This course examines one of the most important, but least studied revolutions of modern world history. In the second half of the nineteenth century, when societies all over the globe were falling prey to the forces of Western imperialism, an isolated island country on the edge of East Asia managed to remake itself into a modern nation-state. The effects of this transformation were profound. By the beginning of the twentieth century the emergence of an industrialized and militarily powerful Japan presented a clear challenge to the ideology of white supremacy that had engulfed the world with the spread of the European empires. Japan’s rise came at considerable cost, however, not only for many ordinary Japanese, but also for other people across East Asia who soon found themselves threatened by the rapid expansion of Japan’s own empire.
At the heart of the dramatic upheavals that catapulted Japan onto the world stage in this period lies the Meiji Restoration of 1868. In the first half of the course we shall consider the complex mix of ideas, personalities and events that gave rise to the Restoration movement, as well as the long-term factors that contributed to the collapse of the “old regime” of Tokugawa Shoguns. In the remainder of the semester we will examine the changes ushered in by the Restoration. Key topics will include the impact of Western ideas about government and society, the origins of Japan’s industrial revolution, the rise of a liberal opposition movement, the nature of Japanese imperialism in Asia, the growth of Tokyo as a modern city and the impact of modernization on different groups within society—including women and minorities. Although our particular focus will be on Japan, throughout the semester you will also be encouraged to think more generally about the role that imperialism has played in the making of the modern world, and to consider Japan’s national transformation within a broader regional and global context.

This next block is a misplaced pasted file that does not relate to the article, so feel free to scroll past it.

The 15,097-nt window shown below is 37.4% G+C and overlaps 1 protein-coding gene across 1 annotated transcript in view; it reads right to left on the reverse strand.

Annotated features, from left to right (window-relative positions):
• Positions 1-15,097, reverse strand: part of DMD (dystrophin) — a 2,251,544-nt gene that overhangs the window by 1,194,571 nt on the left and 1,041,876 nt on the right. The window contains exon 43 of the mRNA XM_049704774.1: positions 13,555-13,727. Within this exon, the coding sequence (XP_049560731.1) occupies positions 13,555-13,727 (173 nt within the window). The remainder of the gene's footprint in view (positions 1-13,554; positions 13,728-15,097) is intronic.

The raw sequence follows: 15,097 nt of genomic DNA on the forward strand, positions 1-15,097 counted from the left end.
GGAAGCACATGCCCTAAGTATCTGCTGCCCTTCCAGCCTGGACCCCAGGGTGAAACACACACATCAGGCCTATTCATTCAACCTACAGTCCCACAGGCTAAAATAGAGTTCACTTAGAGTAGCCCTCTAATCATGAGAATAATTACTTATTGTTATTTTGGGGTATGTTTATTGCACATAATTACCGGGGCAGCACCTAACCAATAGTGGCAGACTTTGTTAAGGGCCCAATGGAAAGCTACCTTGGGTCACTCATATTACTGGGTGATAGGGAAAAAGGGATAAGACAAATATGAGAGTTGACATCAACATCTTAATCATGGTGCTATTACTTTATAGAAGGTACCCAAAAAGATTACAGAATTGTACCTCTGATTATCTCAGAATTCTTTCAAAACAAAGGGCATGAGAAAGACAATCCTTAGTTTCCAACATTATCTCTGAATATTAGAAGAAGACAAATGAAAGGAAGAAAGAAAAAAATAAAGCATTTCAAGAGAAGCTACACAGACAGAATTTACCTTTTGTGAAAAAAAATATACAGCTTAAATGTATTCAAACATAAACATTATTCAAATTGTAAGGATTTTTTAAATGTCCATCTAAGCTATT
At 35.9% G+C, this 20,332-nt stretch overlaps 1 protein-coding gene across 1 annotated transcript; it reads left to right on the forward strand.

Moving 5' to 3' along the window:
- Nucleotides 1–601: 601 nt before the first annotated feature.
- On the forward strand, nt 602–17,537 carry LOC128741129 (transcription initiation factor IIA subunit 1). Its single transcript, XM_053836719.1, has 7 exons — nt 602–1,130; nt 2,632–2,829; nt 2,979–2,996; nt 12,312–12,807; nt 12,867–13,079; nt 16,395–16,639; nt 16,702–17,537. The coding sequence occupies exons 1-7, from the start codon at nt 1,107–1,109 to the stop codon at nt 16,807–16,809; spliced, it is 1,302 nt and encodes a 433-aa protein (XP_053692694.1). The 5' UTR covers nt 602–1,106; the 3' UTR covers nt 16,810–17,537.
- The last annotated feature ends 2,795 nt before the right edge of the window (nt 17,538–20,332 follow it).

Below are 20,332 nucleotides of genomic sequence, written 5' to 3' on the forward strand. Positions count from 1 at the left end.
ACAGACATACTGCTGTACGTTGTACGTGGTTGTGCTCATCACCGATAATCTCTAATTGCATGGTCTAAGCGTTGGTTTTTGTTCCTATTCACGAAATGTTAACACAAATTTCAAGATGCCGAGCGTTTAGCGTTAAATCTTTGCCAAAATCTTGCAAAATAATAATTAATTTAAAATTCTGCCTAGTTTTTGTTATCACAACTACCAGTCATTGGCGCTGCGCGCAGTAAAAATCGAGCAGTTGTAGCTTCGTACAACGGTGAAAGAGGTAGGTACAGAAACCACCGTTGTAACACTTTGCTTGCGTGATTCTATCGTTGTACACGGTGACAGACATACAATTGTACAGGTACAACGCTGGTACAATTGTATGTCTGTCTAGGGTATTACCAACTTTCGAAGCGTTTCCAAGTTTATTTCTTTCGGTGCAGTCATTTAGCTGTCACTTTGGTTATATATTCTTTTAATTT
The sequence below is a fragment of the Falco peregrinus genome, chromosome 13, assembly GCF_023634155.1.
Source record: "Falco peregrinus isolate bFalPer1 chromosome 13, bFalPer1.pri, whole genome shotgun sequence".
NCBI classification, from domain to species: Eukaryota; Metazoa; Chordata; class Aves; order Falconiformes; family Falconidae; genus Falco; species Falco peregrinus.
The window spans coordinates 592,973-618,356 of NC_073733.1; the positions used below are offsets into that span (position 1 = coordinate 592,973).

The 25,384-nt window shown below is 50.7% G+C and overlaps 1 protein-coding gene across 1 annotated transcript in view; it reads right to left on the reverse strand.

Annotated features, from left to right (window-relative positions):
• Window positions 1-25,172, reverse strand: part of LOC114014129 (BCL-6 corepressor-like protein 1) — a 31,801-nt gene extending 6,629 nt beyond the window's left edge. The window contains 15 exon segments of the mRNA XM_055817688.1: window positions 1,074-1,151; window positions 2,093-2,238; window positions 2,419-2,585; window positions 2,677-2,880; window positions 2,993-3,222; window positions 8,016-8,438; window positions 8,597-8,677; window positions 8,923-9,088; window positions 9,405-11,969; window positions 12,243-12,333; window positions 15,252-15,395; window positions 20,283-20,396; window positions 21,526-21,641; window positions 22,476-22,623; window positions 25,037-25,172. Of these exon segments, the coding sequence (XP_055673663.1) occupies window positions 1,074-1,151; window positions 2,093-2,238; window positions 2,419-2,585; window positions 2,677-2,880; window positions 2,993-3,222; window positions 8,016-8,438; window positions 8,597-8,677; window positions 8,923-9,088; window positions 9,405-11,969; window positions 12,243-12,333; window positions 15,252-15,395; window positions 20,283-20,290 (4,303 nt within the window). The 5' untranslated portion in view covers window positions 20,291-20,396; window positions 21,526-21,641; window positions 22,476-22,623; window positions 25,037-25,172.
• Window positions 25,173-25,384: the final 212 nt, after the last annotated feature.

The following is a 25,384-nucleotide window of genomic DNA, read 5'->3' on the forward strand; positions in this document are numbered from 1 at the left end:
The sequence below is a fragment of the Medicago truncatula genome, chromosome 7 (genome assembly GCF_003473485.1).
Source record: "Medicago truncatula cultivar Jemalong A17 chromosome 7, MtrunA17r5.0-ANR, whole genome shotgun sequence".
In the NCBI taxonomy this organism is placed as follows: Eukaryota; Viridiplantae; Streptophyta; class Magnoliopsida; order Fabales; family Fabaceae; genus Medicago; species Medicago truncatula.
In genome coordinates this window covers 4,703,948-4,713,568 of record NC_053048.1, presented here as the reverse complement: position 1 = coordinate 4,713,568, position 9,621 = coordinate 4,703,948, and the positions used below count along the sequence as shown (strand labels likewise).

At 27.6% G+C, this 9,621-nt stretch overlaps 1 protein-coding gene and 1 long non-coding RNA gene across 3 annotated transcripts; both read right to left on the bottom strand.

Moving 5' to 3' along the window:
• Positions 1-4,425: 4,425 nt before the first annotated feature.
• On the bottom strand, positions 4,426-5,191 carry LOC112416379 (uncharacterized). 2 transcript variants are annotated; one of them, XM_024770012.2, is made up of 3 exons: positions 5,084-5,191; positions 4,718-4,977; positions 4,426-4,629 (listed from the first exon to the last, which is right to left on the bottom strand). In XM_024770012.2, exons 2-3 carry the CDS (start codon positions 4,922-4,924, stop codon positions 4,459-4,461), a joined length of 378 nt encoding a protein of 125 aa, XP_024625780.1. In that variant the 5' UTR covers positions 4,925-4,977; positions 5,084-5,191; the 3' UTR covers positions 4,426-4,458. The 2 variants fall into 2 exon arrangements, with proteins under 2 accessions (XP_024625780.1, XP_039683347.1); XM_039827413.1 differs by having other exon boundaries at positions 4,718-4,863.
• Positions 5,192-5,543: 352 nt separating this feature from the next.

Instructor: Daniel Botsman